o Learning from Local Innovators (Healthcare Innovations Exchange). The HHS Agency for Healthcare Research and Quality’s Healthcare Innovations Exchange supports efforts to identify and disseminate innovative efforts to improve health care led by local communities and leaders.
For further information on the public and private support of the Million Hearts initiative, please visit: http://millionhearts.hhs.gov/about-mh.shtml.
For more information about the Million Hearts initiative and to access cardiovascular disease risk assessment tools visit millionhearts.hhs.gov. Million Hearts is a trademark of the U.S. Department of Health and Human Services.
Contact: HHS Press Office (202) 690-6343
Monday, September 12, 2011
Friday, September 9, 2011
4:05 p.m. CDT, September 8, 2011, Appeared in Chicago Tribune
Medicare could save billions of dollars if people who were pre-diabetic or at risk for cardiovascular disease took part in community-based weight-loss programs, a study finds.
Researchers projected cost savings for the government healthcare program if millions of people in the U.S. age 60 to 64 participated in a program that helped them lose weight and gain more healthful lifestyle habits. They based their findings on an existing YMCA diabetes prevention program that is, as of this year, at 50 facilities in 24 states. In a study of a similar program, participants lost an average 7% of their body weight and maintained that over 2.8 years. The prevalence of diabetes went down 71% among people age 60 and older.
Their projection was based on a scenario in which the program would roll out across the country and target adults age 60 to 64--those not eligible for Medicare yet--who are pre-diabetic, with a body mass index greater than 24 (considered overweight or obese), and who show risk factors for cardiovascular disease. Under the proposal, funding would come from the Centers for Disease Control and Prevention's National Diabetes Prevention Program and the Prevention and Public Health Trust Fund. Both were established by the Affordable Care Act.
The study authors estimated Medicare savings over a 10-year period as well as for a person's lifetime, and based them on two participation rates from results of a pilot study: one in which 70% of people took part, and one in which 55% of people took part.
If 70% of eligible people age 60 to 64 with a BMI of 24 or higher enrolled, the program would cost $590 million. But that would also mean a net savings of $2.3 billion to Medicare over 10 years and a net lifetime savings of $9.3 billion. At the 55% participation rate, the net savings would be $1.8 billion over 10 years and $7.3 billion over participants' lifetime.
Include overweight and obese people who also have the cardiovascular disease markers of high blood pressure and high cholesterol (even if they're not pre-diabetic) and that would add an additional $1.4 billion in savings over 10 years and an extra $5.8 billion in lifetime savings, with 70% enrollment. With 55% participation there would be a net savings of $1.2 billion over 10 years and $4.6 billion in lifetime savings.
"Diabetes is expensive to treat," says Kenneth Thorpe, a professor at Emory University, in a news release. Thorpe, lead author of the study that was released Thursday in the journal Health Affairs, added, "Most of the growth in health care spending is linked to rising rates of diabetes, cholesterol, and high blood pressure--all conditions that weight loss can help reduce. Why not shift the focus to keeping people healthy?"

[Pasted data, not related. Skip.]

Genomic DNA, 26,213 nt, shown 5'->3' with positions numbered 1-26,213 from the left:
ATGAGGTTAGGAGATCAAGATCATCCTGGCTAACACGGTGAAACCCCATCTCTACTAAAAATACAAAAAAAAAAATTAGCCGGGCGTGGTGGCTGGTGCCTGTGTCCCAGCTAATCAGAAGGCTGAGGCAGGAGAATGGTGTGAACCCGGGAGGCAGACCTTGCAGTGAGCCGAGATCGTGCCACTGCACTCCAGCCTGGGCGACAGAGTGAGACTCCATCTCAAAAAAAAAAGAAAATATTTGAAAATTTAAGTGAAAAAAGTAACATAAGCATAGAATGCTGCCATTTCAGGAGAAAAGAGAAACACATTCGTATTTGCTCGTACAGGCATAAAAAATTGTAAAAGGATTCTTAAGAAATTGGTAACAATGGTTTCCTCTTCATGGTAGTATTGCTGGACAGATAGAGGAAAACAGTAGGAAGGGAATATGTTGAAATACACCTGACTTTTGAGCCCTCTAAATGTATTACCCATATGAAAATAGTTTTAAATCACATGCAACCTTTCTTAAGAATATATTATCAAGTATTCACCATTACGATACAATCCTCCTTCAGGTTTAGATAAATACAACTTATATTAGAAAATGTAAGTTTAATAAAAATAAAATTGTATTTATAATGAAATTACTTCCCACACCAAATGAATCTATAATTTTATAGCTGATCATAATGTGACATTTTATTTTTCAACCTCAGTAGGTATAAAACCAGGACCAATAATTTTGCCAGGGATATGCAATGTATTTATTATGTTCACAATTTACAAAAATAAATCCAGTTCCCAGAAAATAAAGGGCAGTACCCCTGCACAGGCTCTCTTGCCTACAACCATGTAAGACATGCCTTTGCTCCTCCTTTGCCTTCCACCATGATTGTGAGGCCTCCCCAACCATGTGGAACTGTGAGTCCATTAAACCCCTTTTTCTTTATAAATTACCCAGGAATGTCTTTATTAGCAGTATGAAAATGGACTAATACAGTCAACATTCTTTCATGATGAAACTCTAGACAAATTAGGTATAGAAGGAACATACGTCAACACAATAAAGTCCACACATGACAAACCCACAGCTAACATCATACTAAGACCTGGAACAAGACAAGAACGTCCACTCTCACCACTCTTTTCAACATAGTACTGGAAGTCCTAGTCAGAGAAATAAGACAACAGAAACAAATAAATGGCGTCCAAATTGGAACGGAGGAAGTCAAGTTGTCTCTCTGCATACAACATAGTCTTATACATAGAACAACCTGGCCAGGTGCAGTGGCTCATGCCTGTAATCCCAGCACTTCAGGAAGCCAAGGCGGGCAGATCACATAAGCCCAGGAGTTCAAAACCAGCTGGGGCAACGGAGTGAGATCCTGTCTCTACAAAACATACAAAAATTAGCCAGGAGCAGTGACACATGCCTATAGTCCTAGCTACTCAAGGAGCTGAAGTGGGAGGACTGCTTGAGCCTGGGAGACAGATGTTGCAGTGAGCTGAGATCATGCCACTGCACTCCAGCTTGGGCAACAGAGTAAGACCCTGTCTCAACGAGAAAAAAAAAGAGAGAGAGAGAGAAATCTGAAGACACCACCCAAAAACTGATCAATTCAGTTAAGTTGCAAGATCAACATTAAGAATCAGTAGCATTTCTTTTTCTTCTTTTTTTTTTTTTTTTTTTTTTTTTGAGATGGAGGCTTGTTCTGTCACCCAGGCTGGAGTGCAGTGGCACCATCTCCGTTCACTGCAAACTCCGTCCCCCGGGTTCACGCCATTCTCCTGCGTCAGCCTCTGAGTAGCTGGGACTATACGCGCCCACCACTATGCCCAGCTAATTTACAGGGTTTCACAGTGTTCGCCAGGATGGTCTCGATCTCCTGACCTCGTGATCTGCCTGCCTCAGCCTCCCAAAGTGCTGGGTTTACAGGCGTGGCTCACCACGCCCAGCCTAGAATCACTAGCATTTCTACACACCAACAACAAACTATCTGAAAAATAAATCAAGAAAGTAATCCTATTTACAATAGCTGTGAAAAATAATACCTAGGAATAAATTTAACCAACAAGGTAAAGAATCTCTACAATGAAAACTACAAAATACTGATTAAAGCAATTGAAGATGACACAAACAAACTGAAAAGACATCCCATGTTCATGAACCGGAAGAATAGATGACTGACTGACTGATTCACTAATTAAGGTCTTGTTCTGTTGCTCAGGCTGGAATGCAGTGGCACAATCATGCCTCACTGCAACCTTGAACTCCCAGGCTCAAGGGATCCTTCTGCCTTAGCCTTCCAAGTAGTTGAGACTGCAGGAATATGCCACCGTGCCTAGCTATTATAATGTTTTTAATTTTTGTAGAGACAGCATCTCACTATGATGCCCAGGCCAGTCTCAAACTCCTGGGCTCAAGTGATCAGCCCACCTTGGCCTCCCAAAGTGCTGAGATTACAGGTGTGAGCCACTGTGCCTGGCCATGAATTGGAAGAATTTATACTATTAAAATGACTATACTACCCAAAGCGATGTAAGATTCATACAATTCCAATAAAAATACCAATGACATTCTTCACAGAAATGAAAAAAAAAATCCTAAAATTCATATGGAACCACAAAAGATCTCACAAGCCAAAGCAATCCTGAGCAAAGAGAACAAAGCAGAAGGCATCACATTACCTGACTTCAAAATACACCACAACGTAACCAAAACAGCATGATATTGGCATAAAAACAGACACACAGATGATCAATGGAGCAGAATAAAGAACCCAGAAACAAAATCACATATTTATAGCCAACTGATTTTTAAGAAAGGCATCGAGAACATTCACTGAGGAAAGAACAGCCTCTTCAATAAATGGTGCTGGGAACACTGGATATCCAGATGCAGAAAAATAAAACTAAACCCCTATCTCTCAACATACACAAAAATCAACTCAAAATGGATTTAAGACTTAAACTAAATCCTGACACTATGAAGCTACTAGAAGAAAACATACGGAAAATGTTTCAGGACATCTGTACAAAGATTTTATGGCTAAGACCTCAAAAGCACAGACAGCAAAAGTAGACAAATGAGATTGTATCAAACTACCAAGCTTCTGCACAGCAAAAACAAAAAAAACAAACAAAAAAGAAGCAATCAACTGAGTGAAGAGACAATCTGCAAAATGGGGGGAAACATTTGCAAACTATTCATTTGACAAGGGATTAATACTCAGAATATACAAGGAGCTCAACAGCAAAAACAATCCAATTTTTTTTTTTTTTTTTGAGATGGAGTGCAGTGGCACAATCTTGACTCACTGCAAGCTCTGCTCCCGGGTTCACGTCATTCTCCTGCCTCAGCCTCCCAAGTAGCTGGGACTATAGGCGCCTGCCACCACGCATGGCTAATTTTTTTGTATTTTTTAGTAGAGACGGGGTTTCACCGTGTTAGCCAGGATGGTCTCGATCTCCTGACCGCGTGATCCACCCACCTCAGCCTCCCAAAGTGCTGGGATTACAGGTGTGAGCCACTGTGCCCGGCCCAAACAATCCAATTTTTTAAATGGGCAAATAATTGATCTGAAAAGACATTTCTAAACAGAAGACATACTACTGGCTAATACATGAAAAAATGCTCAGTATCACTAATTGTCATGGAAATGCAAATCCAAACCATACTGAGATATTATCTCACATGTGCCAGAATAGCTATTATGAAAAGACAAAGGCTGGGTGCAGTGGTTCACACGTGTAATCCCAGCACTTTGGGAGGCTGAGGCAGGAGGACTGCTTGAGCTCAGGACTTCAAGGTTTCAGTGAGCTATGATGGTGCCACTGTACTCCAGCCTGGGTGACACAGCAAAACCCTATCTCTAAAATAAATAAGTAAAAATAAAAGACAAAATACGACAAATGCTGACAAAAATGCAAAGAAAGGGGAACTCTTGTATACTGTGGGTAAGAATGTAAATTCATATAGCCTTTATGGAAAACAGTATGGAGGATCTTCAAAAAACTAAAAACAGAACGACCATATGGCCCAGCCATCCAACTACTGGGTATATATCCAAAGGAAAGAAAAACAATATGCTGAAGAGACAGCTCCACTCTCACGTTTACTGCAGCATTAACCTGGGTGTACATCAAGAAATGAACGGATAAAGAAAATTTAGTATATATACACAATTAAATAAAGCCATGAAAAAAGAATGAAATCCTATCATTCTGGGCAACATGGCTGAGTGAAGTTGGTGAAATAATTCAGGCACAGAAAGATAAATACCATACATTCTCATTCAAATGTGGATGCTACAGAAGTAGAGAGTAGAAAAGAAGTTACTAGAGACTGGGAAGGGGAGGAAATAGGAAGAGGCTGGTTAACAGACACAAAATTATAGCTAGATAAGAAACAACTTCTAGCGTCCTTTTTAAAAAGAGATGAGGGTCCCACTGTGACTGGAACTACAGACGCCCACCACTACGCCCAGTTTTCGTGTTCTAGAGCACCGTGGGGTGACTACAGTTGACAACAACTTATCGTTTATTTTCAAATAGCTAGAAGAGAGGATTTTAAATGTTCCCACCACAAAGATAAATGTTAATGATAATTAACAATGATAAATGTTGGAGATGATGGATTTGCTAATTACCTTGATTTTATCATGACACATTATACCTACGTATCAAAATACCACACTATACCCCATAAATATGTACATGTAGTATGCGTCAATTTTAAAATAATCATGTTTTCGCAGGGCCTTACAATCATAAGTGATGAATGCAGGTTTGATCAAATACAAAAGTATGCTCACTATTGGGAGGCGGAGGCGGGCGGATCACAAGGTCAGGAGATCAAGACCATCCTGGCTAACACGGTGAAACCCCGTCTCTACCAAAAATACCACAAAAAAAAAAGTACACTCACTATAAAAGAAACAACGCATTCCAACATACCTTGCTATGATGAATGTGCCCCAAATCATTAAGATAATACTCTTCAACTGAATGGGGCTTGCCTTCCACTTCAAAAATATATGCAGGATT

Copyright © 2011, Los Angeles Times
Thursday, September 8, 2011
Emotional Recovery after a Stroke*
Saturday October 8th, 2011
8:30am - 12:00pm
Advocate Christ Medical Center, Auditorium, Conference Center
4440 West 95th Street - Oak Lawn, IL 60453
*There is no charge for this event but registration is required
8:30 - 9:30am - Registration - Breakfast, Networking and Conversation
9:30 - 10:15am - Life is Tough but People are Tougher - Emotional Resilience; How Survivors and Caregivers Can Gain a Sense of Control in the Face of an Uncertain Future - Dawn Horn, RN, MS, CNS, APRN, CRRN, Clinical Specialist, Advocate Christ Medical Center
10:15 - 10:30am - Break and Stretching
10:30 - 11:15am - It’s a Family Affair - How Children or Grandchildren are Affected by a Loved One’s Stroke - Kathleen Wians, RN, BS, MS Stroke Coordinator and Sandy Hoelzel, RN, MSN, CRRN, Stroke Coordinator, Resurrection Health Care
11:15 - 12:00pm - The Way We Were - Investigating the Importance of Grieving and Acceptance of your “New Normal” - Mickey Clancy, Phyllis Weiss, Frankie Janisch, Cari Biamonte and Bob Biggins, Stroke Survivors and SSEEO Board of Directors
12:00 - 12:30pm - Tour of the Ronald McDonald House (optional)
For more information and registration, please call 1-888-988-8047 or visit our website at www.sseeo.org, giving the number of attendees, names and contact information.
Deadline for registration is September 30, 2011
Wednesday, September 7, 2011
How much do you know about your heart's health? It's easy to be fooled by misconceptions. After all, heart disease only happens to your elderly neighbor or to your fried food-loving uncle, right? Or do you know the real truth - that heart disease affects people of all ages, even those who eat right? Relying on false assumptions can be dangerous to your heart. Cardiovascular disease kills more Americans each year than any other disease. So let's set the record straight on common myths.